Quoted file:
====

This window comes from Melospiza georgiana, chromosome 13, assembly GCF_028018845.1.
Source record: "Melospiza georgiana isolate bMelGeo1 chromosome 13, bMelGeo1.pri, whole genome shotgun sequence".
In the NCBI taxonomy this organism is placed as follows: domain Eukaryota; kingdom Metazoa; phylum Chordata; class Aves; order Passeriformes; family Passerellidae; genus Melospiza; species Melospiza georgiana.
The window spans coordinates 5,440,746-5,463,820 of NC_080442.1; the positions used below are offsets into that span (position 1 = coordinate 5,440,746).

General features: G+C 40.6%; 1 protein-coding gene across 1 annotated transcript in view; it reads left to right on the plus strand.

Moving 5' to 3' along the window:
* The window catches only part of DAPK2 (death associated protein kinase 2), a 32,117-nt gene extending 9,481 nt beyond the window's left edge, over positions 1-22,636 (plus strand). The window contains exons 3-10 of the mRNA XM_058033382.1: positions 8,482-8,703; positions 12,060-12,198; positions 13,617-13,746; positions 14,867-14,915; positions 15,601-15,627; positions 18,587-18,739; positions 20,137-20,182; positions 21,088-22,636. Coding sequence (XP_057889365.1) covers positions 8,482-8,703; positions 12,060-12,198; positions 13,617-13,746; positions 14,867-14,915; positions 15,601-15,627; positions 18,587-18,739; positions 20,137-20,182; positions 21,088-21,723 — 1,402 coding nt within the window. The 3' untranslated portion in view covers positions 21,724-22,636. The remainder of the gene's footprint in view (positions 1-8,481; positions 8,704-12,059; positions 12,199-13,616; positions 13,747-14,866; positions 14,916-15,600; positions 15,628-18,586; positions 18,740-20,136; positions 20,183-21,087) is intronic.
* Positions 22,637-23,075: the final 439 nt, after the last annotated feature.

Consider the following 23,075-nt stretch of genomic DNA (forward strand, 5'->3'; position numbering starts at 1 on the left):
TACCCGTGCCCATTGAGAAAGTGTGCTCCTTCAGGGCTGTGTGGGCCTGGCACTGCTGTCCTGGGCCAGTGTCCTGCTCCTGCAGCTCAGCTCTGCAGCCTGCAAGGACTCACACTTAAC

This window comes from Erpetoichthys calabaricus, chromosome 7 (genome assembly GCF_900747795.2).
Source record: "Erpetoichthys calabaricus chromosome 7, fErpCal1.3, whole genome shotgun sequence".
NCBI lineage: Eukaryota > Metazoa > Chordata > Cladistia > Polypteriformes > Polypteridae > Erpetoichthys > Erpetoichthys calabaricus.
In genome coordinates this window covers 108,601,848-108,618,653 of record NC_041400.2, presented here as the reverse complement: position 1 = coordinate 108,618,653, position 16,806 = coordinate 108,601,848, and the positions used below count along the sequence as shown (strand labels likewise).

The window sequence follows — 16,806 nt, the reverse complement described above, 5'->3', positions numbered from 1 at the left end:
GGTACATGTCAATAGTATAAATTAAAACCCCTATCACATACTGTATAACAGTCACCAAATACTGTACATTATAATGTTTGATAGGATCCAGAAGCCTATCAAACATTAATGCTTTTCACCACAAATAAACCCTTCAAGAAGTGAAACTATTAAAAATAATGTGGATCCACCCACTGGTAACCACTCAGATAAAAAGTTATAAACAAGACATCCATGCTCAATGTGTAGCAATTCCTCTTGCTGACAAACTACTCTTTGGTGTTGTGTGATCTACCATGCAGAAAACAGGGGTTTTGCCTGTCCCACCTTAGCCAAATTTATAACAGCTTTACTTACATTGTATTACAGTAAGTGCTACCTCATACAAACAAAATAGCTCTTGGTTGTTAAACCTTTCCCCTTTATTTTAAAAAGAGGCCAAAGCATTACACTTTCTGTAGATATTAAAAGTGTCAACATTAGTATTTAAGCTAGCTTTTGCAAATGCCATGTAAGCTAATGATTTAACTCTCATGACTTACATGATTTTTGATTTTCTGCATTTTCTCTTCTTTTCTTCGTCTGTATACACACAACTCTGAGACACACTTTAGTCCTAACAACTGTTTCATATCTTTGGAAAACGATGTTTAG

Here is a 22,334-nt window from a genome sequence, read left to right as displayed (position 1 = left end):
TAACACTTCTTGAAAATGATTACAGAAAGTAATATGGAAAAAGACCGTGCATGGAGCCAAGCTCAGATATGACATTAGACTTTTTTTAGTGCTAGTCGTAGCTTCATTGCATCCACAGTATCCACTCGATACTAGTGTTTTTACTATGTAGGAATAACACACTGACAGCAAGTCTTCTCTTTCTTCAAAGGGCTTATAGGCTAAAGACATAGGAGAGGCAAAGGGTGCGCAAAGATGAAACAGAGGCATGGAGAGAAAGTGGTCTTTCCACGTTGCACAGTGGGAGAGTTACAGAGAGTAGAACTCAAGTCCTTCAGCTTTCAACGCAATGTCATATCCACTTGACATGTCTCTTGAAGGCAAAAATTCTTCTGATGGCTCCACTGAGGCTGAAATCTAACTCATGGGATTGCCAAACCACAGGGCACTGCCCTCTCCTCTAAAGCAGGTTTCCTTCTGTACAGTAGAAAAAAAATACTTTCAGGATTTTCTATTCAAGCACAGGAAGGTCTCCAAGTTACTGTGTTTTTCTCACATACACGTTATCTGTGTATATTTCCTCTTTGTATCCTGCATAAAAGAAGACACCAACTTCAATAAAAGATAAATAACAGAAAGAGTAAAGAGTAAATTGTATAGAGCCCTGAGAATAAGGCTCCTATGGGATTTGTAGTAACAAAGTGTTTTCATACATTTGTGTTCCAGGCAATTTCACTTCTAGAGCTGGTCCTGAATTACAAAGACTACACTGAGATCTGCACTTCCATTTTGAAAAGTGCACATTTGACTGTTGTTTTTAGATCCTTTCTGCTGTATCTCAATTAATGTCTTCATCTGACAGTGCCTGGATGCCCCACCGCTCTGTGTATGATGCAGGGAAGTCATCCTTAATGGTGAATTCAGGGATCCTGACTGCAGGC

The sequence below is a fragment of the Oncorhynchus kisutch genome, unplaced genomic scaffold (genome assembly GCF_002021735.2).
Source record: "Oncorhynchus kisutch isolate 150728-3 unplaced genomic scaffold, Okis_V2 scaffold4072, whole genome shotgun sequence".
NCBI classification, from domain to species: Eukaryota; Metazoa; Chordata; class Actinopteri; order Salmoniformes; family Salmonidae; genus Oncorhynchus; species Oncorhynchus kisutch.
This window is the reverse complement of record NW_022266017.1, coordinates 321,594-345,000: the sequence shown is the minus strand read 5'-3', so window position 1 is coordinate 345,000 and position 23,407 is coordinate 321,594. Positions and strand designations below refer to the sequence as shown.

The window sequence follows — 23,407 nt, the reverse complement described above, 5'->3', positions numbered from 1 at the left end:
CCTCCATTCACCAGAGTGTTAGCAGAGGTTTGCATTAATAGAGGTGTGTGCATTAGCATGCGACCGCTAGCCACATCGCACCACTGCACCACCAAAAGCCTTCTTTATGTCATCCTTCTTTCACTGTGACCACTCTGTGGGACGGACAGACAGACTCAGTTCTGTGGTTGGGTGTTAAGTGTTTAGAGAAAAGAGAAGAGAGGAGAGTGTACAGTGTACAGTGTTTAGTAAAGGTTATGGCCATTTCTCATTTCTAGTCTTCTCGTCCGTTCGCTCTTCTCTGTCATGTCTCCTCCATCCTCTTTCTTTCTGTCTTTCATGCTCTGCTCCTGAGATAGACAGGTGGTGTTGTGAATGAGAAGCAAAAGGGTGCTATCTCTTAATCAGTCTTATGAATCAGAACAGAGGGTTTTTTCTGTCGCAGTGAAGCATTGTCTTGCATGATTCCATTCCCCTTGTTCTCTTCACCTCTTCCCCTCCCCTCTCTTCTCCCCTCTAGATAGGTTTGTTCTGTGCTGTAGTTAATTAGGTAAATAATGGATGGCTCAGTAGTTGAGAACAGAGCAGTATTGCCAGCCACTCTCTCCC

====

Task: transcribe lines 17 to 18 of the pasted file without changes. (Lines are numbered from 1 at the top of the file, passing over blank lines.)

Here is a 22,334-nt window from a genome sequence, read left to right as displayed (position 1 = left end):
TAACACTTCTTGAAAATGATTACAGAAAGTAATATGGAAAAAGACCGTGCATGGAGCCAAGCTCAGATATGACATTAGACTTTTTTTAGTGCTAGTCGTAGCTTCATTGCATCCACAGTATCCACTCGATACTAGTGTTTTTACTATGTAGGAATAACACACTGACAGCAAGTCTTCTCTTTCTTCAAAGGGCTTATAGGCTAAAGACATAGGAGAGGCAAAGGGTGCGCAAAGATGAAACAGAGGCATGGAGAGAAAGTGGTCTTTCCACGTTGCACAGTGGGAGAGTTACAGAGAGTAGAACTCAAGTCCTTCAGCTTTCAACGCAATGTCATATCCACTTGACATGTCTCTTGAAGGCAAAAATTCTTCTGATGGCTCCACTGAGGCTGAAATCTAACTCATGGGATTGCCAAACCACAGGGCACTGCCCTCTCCTCTAAAGCAGGTTTCCTTCTGTACAGTAGAAAAAAAATACTTTCAGGATTTTCTATTCAAGCACAGGAAGGTCTCCAAGTTACTGTGTTTTTCTCACATACACGTTATCTGTGTATATTTCCTCTTTGTATCCTGCATAAAAGAAGACACCAACTTCAATAAAAGATAAATAACAGAAAGAGTAAAGAGTAAATTGTATAGAGCCCTGAGAATAAGGCTCCTATGGGATTTGTAGTAACAAAGTGTTTTCATACATTTGTGTTCCAGGCAATTTCACTTCTAGAGCTGGTCCTGAATTACAAAGACTACACTGAGATCTGCACTTCCATTTTGAAAAGTGCACATTTGACTGTTGTTTTTAGATCCTTTCTGCTGTATCTCAATTAATGTCTTCATCTGACAGTGCCTGGATGCCCCACCGCTCTGTGTATGATGCAGGGAAGTCATCCTTAATGGTGAATTCAGGGATCCTGACTGCAGGC